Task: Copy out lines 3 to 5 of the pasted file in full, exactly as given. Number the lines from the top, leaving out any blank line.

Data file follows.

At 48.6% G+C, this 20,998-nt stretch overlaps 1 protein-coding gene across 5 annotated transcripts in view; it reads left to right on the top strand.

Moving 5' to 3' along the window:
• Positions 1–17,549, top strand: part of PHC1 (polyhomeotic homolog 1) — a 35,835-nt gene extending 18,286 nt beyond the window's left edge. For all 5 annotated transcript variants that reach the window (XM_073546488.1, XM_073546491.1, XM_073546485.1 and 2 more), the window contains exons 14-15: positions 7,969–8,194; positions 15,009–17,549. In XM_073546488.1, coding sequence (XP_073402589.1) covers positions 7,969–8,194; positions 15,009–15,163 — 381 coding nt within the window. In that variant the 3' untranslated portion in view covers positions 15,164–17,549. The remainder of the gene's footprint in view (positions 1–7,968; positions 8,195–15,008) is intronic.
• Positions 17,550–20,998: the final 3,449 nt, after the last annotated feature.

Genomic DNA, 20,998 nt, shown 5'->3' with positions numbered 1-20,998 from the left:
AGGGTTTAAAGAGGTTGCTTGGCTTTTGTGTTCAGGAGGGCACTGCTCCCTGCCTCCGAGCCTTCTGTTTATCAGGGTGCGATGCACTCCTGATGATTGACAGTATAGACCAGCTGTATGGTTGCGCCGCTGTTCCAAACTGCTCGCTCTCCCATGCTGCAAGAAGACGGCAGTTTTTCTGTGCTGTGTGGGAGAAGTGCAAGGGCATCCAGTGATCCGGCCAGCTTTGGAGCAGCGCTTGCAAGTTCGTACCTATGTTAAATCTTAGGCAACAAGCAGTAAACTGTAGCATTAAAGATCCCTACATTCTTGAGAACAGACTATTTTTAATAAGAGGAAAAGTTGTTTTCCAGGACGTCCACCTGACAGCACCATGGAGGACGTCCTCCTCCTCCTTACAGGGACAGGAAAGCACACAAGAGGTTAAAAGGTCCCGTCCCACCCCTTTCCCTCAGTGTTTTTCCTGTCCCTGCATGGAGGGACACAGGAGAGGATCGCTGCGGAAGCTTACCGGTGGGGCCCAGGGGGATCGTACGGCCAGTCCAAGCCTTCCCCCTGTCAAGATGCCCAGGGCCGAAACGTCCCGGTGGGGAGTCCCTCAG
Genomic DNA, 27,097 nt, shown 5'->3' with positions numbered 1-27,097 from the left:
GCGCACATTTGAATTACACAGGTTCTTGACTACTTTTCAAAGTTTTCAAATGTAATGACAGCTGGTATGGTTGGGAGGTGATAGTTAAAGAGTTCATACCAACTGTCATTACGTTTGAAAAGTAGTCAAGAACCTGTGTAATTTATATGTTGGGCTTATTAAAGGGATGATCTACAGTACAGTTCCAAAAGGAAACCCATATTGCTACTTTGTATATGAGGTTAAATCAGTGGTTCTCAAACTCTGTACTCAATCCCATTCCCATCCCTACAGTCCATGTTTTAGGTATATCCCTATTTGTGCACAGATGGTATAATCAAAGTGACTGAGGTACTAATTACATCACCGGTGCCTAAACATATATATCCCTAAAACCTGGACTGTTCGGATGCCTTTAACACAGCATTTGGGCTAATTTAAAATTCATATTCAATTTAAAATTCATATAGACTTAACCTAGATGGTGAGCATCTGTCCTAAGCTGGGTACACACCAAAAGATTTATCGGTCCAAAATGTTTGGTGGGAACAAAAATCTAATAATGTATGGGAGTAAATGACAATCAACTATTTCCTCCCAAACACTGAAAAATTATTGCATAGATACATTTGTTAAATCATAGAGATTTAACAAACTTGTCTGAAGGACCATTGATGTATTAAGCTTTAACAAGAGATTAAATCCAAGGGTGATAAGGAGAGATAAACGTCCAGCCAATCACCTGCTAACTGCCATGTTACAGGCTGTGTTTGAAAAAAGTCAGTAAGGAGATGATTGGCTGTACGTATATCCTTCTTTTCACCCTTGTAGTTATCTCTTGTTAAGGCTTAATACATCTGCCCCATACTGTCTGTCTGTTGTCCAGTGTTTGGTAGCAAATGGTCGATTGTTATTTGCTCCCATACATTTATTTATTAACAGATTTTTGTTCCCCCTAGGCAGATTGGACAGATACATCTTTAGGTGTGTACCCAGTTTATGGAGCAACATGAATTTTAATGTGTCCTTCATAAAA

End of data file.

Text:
• Positions 1–17,549, top strand: part of PHC1 (polyhomeotic homolog 1) — a 35,835-nt gene extending 18,286 nt beyond the window's left edge. For all 5 annotated transcript variants that reach the window (XM_073546488.1, XM_073546491.1, XM_073546485.1 and 2 more), the window contains exons 14-15: positions 7,969–8,194; positions 15,009–17,549. In XM_073546488.1, coding sequence (XP_073402589.1) covers positions 7,969–8,194; positions 15,009–15,163 — 381 coding nt within the window. In that variant the 3' untranslated portion in view covers positions 15,164–17,549. The remainder of the gene's footprint in view (positions 1–7,968; positions 8,195–15,008) is intronic.
• Positions 17,550–20,998: the final 3,449 nt, after the last annotated feature.

Genomic DNA, 20,998 nt, shown 5'->3' with positions numbered 1-20,998 from the left: